Both players’ limited defensive versatility means that the loser of this matchup will almost certainly begin the season in Triple-A. Their handedness (Bird bats lefty; Voit is a righty) is not a big factor in New York’s decision, according to Boone.
Indians: Left field
The signing of Hanley Ramirez produced some ripple effects across the rest of the Tribe’s roster. If he makes the team as a designated hitter, Carlos Santana would likely slot in at first base, leaving a competition primarily between Jake Bauers and Greg Allen in left. Cleveland traded for Bauers with confidence in his bat, so it would make sense that the club would want to see him in the lineup even while he’s still polishing his outfield defense. But Allen has impressed in camp and doesn’t appear to be handing the starting spot over easily. Veterans Tyler Naquin, Matt Joyce, Trayce Thompson and trade acquisition Jordan Luplow are all waiting in the wings.
The Royals’ outfield situation is a little more clear since Brian Goodwin is out of options and will likely get the call over Jorge Bonifacio and Brett Phillips. So attention turns to the back of Kansas City’s bullpen -- especially the final three slots. Veteran Drew Storen is being stretched out for a longman role, while Kevin McCarthy has seemingly surged ahead of Brian Flynn. Kyle Zimmer represents a great feel-good story at camp after he recovered his velocity during the offseason at Driveline Baseball, while righty Josh Staumont impressed with a 1.69 ERA before a rough outing Sunday. Southpaw Richard Lovelady, the Royals’ 16th-ranked prospect per MLB Pipeline, has impressed in camp. So has non-roster invite Michael Ynoa. This race should be wide open as camp winds down.
Front-runners: McCarthy, Zimmer
Tigers: Final rotation spots
Josh Harrison’s signing cleared up question marks at second base, likely pushing Niko Goodrum into a super-utility role where he could provide a lot of value. With the Tigers’ lineup more or less set, attention turns to the back of Detroit’s rotation. Offseason signing Matt Moore (2-1, 3.97 ERA) has had an up-and-down spring and Tyson Ross (0-3, 13.50) has been largely ineffective in Grapefruit League action, but so has incumbent Daniel Norris (0-1, 7.36). So, whoever is able to take a step forward between now and Opening Day will likely separate himself for Detroit’s fourth and fifth slots.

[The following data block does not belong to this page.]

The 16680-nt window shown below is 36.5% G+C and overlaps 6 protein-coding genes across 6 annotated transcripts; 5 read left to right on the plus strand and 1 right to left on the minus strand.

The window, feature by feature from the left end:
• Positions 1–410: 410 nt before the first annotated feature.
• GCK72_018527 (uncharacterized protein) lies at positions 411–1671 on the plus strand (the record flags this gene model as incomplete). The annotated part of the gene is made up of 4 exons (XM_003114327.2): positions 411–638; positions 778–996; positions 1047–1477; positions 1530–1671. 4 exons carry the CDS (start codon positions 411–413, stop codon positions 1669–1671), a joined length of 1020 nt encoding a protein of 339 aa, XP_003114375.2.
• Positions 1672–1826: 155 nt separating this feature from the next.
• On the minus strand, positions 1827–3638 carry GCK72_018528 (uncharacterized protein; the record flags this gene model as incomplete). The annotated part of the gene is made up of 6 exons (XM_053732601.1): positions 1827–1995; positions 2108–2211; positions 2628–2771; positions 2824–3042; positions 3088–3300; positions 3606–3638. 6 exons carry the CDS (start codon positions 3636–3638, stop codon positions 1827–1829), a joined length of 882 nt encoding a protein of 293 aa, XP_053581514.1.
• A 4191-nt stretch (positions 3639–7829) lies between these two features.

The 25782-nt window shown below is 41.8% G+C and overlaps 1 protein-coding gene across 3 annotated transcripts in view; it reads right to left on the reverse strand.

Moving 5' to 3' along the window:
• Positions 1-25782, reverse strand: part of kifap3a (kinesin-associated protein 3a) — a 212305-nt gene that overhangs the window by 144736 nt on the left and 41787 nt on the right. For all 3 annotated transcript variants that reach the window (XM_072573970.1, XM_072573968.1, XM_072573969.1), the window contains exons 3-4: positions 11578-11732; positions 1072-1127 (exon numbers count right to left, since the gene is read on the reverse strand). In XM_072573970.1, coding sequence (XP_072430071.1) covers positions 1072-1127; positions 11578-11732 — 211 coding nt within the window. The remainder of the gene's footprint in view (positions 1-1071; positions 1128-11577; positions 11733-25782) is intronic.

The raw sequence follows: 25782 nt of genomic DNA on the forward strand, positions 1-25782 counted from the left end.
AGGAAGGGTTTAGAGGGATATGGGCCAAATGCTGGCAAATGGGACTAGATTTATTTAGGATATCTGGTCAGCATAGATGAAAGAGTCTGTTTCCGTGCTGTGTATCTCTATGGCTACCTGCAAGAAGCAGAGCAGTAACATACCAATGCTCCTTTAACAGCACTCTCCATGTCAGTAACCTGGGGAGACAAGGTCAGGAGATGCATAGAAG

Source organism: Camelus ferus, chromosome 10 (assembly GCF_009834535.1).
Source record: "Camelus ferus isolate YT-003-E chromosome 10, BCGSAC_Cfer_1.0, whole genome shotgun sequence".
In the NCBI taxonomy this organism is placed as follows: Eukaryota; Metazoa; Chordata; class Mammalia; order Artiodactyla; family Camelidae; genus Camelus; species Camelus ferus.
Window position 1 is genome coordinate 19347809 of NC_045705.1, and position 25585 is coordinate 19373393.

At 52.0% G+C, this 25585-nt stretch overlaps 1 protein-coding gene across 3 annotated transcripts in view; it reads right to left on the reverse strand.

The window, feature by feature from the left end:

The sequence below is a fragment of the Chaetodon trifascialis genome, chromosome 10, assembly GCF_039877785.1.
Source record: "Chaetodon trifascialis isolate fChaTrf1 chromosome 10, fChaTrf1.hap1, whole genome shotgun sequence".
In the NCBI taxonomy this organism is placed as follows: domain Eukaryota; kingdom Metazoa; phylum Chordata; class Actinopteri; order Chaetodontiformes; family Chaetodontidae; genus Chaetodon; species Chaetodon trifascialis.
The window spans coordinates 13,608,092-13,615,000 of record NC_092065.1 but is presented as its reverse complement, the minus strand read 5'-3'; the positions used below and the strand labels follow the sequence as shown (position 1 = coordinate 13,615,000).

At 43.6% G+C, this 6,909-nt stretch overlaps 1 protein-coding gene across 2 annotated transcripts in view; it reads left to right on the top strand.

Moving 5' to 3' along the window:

Front-runners: Ross, Moore
Twins: 25th roster spot
Ehire Adrianza (out of options) and Willians Astudillo still seem like probable roster candidates based on their versatility -- particularly with Astudillo’s ability to spell Jason Castro behind the plate from time to time. But infielder Ronald Torreyes is making a legitimate push and could get a boost from his revered clubhouse presence, while Tyler Austin, another former Yankee, has power that can play in any ballpark. Righty Matt Magill could take advantage of an early spot in the back of Minnesota’s bullpen if the club chooses to stash Fernando Romero until mid-April, and outfielder Michael Reed is hanging around as well. This could come down to how many relievers the Twins prefer to carry on Opening Day.
Front-runners: Adrianza, Astudillo
White Sox: Bullpen
Chicago probably has five near-locks in its bullpen mix in Alex Colome, Kelvin Herrera, Nate Jones, Jace Fry and Ian Hamilton, assuming everyone is healthy. If the team takes eight relievers, then there should be a good battle for those final three spots between Manny Banuelos, Caleb Frare, Dylan Covey, Juan Minaya and Carson Fulmer. Banuelos and Covey are in the fifth starter’s mix with Ervin Santana, while Banuelos and Minaya are out of options. The team certainly will need a second southpaw to pair with Fry, as well as a long reliever.
Front-runners: Banuelos, Frare, Fulmer
Angels: Second base
Second base remains David Fletcher’s to lose, but he’s getting a good push from Luis Rengifo, the club’s No. 7 prospect. Zack Cozart’s left calf strain could put him on the injured list on Opening Day, so the battle is really down to these two players.
Astros: Fifth starter
A three-man race for this spot became two once flamethrower Josh James suffered a quad injury, but starter-reliever hybrid Brad Peacock and rookie Framber Valdez are still competing for the final slot. Valdez impressed in his 2018 cup of coffee, posting one of the Majors’ best soft-contact rates in a small sample, but Peacock’s experience from starting for the bulk of the summer for the 2017 World Series champions figures to be the difference-maker.
Athletics: Fifth starter